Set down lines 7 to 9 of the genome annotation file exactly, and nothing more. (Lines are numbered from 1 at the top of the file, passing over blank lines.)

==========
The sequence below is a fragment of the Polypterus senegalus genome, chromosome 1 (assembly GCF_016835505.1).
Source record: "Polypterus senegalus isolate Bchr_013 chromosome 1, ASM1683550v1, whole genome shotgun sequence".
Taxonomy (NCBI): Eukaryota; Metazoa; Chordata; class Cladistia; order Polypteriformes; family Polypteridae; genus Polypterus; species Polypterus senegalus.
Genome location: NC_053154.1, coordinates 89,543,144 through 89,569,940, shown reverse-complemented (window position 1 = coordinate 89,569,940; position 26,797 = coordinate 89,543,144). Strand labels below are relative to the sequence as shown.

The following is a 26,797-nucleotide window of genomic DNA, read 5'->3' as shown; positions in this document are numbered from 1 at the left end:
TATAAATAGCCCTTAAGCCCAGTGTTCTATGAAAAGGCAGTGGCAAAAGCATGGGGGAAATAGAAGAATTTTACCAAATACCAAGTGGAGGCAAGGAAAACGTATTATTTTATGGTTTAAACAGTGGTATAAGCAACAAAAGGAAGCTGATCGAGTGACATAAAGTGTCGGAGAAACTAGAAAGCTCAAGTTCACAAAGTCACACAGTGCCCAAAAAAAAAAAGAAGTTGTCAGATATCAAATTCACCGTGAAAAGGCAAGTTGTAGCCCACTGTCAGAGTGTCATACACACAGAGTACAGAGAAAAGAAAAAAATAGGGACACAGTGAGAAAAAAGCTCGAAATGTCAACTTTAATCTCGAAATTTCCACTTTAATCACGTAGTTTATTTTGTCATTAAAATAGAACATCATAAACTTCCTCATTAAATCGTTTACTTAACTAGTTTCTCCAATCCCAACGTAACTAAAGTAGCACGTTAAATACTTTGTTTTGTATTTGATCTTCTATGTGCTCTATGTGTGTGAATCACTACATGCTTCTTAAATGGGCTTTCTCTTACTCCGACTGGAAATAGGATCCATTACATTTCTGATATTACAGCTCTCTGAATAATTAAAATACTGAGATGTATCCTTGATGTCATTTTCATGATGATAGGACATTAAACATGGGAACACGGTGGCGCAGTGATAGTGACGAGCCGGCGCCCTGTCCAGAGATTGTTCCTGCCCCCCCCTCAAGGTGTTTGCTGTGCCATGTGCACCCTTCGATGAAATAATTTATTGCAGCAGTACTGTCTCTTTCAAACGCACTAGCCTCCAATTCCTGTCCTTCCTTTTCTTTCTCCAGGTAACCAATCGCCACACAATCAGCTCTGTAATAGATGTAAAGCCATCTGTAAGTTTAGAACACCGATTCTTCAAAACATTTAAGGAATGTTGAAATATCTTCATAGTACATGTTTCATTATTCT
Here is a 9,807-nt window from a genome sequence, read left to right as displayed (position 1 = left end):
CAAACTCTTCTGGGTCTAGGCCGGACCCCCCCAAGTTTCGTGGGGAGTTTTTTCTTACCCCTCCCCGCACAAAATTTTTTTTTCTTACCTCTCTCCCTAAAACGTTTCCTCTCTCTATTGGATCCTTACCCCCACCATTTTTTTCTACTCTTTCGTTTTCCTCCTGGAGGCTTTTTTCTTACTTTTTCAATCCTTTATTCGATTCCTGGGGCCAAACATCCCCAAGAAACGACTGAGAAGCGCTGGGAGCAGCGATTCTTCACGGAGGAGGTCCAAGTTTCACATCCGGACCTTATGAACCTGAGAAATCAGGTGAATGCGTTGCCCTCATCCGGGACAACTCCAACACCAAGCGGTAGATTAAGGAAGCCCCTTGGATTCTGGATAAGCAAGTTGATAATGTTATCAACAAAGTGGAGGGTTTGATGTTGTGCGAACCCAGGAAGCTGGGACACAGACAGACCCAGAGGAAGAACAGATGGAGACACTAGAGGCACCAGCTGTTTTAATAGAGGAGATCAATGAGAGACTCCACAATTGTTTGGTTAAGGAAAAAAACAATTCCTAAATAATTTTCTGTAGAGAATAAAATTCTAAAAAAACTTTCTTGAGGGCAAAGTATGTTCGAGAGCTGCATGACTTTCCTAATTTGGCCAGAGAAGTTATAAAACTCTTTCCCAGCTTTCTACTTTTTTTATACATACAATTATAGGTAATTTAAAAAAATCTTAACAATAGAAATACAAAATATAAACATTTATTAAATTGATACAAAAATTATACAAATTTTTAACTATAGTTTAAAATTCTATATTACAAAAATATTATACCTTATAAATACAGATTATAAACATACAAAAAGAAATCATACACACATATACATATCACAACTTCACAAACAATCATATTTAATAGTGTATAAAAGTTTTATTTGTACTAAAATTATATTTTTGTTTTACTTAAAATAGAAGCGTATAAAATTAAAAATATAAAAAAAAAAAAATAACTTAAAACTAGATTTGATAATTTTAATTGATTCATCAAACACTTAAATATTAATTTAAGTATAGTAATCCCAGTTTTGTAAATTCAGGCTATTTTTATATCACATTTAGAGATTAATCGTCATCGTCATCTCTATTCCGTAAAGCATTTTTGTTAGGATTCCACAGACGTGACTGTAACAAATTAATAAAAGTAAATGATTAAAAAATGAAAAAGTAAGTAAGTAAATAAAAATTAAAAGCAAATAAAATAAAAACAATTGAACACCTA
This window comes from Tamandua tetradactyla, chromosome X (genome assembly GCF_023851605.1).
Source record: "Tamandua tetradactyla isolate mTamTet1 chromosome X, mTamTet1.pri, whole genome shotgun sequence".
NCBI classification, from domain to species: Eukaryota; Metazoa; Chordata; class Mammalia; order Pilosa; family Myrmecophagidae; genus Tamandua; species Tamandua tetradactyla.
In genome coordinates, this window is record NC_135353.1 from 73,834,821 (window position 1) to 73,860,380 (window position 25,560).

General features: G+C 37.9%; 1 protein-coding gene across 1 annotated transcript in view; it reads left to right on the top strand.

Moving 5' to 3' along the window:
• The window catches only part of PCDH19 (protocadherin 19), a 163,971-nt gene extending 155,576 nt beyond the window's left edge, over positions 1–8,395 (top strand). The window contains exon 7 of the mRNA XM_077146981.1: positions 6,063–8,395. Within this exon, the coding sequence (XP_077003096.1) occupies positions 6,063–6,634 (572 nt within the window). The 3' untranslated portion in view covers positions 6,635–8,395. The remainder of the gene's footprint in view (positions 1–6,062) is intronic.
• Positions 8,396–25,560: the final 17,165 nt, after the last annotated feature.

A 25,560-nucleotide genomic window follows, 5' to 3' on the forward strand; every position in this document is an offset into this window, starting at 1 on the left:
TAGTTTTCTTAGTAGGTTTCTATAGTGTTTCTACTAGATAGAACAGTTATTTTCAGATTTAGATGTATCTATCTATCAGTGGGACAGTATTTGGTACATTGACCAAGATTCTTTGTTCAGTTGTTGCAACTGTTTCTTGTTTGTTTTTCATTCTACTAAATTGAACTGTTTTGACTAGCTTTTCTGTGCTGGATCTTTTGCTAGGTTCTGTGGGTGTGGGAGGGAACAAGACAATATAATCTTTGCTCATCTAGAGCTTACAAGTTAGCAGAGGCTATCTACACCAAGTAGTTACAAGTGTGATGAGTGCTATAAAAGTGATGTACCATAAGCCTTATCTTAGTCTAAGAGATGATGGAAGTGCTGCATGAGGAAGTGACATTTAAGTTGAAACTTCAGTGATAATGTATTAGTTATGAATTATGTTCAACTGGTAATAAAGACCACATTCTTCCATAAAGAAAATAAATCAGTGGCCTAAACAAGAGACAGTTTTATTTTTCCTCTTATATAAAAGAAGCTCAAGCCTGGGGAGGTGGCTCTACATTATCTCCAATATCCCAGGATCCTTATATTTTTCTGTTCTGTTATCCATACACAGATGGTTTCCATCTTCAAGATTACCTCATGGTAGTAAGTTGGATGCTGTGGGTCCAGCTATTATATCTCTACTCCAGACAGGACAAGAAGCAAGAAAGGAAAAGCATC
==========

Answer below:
Here is a 9,807-nt window from a genome sequence, read left to right as displayed (position 1 = left end):
CAAACTCTTCTGGGTCTAGGCCGGACCCCCCCAAGTTTCGTGGGGAGTTTTTTCTTACCCCTCCCCGCACAAAATTTTTTTTTCTTACCTCTCTCCCTAAAACGTTTCCTCTCTCTATTGGATCCTTACCCCCACCATTTTTTTCTACTCTTTCGTTTTCCTCCTGGAGGCTTTTTTCTTACTTTTTCAATCCTTTATTCGATTCCTGGGGCCAAACATCCCCAAGAAACGACTGAGAAGCGCTGGGAGCAGCGATTCTTCACGGAGGAGGTCCAAGTTTCACATCCGGACCTTATGAACCTGAGAAATCAGGTGAATGCGTTGCCCTCATCCGGGACAACTCCAACACCAAGCGGTAGATTAAGGAAGCCCCTTGGATTCTGGATAAGCAAGTTGATAATGTTATCAACAAAGTGGAGGGTTTGATGTTGTGCGAACCCAGGAAGCTGGGACACAGACAGACCCAGAGGAAGAACAGATGGAGACACTAGAGGCACCAGCTGTTTTAATAGAGGAGATCAATGAGAGACTCCACAATTGTTTGGTTAAGGAAAAAAACAATTCCTAAATAATTTTCTGTAGAGAATAAAATTCTAAAAAAACTTTCTTGAGGGCAAAGTATGTTCGAGAGCTGCATGACTTTCCTAATTTGGCCAGAGAAGTTATAAAACTCTTTCCCAGCTTTCTACTTTTTTTATACATACAATTATAGGTAATTTAAAAAAATCTTAACAATAGAAATACAAAATATAAACATTTATTAAATTGATACAAAAATTATACAAATTTTTAACTATAGTTTAAAATTCTATATTACAAAAATATTATACCTTATAAATACAGATTATAAACATACAAAAAGAAATCATACACACATATACATATCACAACTTCACAAACAATCATATTTAATAGTGTATAAAAGTTTTATTTGTACTAAAATTATATTTTTGTTTTACTTAAAATAGAAGCGTATAAAATTAAAAATATAAAAAAAAAAAAATAACTTAAAACTAGATTTGATAATTTTAATTGATTCATCAAACACTTAAATATTAATTTAAGTATAGTAATCCCAGTTTTGTAAATTCAGGCTATTTTTATATCACATTTAGAGATTAATCGTCATCGTCATCTCTATTCCGTAAAGCATTTTTGTTAGGATTCCACAGACGTGACTGTAACAAATTAATAAAAGTAAATGATTAAAAAATGAAAAAGTAAGTAAGTAAATAAAAATTAAAAGCAAATAAAATAAAAACAATTGAACACCTA
This window comes from Tamandua tetradactyla, chromosome X (genome assembly GCF_023851605.1).